One way to mitigate the effects of a power failure would be to place a battery-operated power supply between your computer and the wall socket that could take over when the juice stops. These devices are called uninterruptible power supplies (UPS) and are available from a variety of vendors. Depending on the features offered and a unit's power capability (often rated in the wattage the unit can sustain for a time period), UPS devices aimed at desktop systems can cost between $125 and $600.
There are two fundamentally different ways of thinking about a UPS: the first is as a battery pack that can let you keep on working during a short-term power event such as a brownout; and the second is as a safeguard technology that holds power until all your documents are saved and your system shuts down gracefully. Either strategy requires you to add up the total power consumed by your system, including all of the devices you want to support, and this information is sometimes tough to come by.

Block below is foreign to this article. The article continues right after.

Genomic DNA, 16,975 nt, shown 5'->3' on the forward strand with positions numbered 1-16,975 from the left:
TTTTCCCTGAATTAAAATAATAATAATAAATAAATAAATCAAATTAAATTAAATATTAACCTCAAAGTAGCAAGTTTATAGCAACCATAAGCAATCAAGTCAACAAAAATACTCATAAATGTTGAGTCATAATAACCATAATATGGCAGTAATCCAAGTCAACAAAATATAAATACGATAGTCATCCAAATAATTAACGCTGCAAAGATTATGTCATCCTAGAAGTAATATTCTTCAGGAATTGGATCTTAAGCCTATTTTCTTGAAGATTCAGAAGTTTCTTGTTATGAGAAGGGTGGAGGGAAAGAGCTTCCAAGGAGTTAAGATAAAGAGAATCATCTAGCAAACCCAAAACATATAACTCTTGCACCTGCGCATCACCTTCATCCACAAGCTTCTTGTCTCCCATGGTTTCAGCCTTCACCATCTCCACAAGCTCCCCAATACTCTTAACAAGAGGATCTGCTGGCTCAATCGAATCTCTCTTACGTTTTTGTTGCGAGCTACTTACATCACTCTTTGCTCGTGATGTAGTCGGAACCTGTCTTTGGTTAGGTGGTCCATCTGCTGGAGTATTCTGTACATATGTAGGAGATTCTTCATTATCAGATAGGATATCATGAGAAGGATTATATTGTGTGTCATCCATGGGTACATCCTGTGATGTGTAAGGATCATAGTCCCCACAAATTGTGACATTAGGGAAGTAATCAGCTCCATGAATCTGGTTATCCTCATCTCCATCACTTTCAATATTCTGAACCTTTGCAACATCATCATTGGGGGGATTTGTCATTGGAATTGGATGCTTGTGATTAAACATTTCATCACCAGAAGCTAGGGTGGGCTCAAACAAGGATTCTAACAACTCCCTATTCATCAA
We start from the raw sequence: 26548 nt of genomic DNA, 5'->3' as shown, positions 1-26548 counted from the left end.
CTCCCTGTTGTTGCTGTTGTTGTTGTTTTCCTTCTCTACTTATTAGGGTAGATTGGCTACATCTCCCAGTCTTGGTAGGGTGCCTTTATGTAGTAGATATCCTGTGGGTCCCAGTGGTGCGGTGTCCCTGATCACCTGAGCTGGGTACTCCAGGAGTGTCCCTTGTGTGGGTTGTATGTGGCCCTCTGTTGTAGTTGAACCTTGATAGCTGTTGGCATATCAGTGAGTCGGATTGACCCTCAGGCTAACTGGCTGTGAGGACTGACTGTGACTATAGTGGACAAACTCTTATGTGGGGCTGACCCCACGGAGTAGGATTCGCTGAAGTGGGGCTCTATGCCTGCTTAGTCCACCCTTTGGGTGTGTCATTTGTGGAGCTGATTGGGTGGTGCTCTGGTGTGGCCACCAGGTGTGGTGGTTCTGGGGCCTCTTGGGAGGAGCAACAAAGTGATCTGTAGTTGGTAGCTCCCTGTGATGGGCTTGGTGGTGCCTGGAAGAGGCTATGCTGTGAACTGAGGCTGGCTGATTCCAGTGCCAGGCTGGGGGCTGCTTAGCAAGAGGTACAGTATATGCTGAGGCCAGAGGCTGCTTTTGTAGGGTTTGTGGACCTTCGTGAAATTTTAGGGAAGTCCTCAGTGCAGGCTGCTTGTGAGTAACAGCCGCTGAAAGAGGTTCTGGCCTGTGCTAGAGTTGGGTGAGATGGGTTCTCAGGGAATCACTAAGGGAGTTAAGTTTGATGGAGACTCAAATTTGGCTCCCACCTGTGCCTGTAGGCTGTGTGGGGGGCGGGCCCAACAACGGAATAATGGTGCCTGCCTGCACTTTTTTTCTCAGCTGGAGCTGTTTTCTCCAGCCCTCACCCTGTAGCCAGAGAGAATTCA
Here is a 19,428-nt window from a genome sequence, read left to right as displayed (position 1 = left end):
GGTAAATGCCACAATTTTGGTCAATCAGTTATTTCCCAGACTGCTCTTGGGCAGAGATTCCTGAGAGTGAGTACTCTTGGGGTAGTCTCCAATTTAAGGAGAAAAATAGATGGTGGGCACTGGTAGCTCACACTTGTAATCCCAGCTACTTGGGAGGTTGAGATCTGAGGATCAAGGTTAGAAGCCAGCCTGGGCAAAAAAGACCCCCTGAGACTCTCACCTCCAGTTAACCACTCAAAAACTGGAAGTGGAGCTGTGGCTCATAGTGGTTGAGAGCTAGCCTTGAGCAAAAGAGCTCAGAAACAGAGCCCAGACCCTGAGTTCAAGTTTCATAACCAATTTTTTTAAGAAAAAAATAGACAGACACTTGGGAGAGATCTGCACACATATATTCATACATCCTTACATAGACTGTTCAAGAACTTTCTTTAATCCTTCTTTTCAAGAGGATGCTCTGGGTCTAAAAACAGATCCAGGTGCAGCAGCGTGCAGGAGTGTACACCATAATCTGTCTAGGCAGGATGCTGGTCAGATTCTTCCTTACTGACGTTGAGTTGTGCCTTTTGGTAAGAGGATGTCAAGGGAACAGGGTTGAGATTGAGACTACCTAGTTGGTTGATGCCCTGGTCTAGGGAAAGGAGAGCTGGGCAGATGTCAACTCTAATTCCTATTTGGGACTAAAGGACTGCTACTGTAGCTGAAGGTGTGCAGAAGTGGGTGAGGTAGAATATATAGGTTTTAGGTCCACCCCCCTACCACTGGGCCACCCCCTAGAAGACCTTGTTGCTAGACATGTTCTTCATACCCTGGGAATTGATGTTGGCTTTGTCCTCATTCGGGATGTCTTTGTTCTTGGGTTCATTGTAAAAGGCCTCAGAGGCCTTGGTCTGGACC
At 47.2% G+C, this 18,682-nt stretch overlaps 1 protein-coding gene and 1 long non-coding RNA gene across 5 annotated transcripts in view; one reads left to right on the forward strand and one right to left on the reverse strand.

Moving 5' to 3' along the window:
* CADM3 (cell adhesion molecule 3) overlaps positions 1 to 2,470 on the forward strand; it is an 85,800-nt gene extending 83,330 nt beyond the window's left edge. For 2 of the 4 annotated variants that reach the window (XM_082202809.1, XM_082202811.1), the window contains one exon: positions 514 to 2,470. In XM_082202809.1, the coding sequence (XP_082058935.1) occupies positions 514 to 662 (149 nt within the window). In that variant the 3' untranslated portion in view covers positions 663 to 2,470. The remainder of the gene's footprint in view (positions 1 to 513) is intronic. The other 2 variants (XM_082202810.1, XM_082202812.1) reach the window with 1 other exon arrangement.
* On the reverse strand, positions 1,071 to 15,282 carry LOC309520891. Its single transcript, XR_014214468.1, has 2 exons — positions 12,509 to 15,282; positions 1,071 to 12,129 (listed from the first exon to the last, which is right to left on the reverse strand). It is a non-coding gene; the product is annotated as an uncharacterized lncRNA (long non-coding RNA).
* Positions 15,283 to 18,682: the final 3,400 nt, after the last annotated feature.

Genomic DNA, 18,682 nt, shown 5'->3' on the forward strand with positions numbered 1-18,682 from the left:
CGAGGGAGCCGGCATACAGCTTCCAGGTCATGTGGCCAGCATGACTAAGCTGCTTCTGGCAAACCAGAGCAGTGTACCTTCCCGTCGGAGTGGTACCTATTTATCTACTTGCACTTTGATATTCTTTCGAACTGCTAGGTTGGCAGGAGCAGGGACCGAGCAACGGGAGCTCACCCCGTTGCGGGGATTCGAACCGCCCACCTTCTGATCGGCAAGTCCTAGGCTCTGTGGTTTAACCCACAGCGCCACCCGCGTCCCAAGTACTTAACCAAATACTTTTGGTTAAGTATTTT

For example, a base model Apple Power Mac G4 consumes 115 Watts of power on its own. However, the power supply that ships in any computer is usually rated much higher since it must drive the logic board, RAM, internal storage devices, PCI cards, and perhaps a monitor. The more powerful (read: energy hungry) your processor and system, the more AC power it will require. Higher-end systems usually come with a more-capable power supply that provides additional head room.